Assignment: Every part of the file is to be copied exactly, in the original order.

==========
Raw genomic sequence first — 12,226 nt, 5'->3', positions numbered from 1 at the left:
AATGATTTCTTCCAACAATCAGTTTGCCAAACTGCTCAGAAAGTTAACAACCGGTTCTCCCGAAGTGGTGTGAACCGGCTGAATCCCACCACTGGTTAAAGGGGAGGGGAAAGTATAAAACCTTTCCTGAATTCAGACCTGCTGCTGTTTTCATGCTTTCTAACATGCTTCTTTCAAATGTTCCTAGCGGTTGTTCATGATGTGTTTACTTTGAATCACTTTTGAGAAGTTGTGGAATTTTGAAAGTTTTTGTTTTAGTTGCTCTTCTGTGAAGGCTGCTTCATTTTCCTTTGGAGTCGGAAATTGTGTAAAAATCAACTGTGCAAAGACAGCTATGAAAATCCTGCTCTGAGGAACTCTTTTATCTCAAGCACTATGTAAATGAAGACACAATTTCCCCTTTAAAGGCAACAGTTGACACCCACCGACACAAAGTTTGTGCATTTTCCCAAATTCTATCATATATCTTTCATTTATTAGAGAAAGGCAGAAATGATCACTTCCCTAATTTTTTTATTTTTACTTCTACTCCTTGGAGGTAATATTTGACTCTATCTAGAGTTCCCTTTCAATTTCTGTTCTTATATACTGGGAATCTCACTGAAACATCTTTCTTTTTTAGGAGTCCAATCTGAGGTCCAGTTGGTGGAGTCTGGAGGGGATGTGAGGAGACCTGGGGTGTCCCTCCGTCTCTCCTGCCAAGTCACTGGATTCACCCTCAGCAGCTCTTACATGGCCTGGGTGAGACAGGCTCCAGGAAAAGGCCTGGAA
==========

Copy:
Raw genomic sequence first — 12,226 nt, 5'->3', positions numbered from 1 at the left:
AATGATTTCTTCCAACAATCAGTTTGCCAAACTGCTCAGAAAGTTAACAACCGGTTCTCCCGAAGTGGTGTGAACCGGCTGAATCCCACCACTGGTTAAAGGGGAGGGGAAAGTATAAAACCTTTCCTGAATTCAGACCTGCTGCTGTTTTCATGCTTTCTAACATGCTTCTTTCAAATGTTCCTAGCGGTTGTTCATGATGTGTTTACTTTGAATCACTTTTGAGAAGTTGTGGAATTTTGAAAGTTTTTGTTTTAGTTGCTCTTCTGTGAAGGCTGCTTCATTTTCCTTTGGAGTCGGAAATTGTGTAAAAATCAACTGTGCAAAGACAGCTATGAAAATCCTGCTCTGAGGAACTCTTTTATCTCAAGCACTATGTAAATGAAGACACAATTTCCCCTTTAAAGGCAACAGTTGACACCCACCGACACAAAGTTTGTGCATTTTCCCAAATTCTATCATATATCTTTCATTTATTAGAGAAAGGCAGAAATGATCACTTCCCTAATTTTTTTATTTTTACTTCTACTCCTTGGAGGTAATATTTGACTCTATCTAGAGTTCCCTTTCAATTTCTGTTCTTATATACTGGGAATCTCACTGAAACATCTTTCTTTTTTAGGAGTCCAATCTGAGGTCCAGTTGGTGGAGTCTGGAGGGGATGTGAGGAGACCTGGGGTGTCCCTCCGTCTCTCCTGCCAAGTCACTGGATTCACCCTCAGCAGCTCTTACATGGCCTGGGTGAGACAGGCTCCAGGAAAAGGCCTGGAA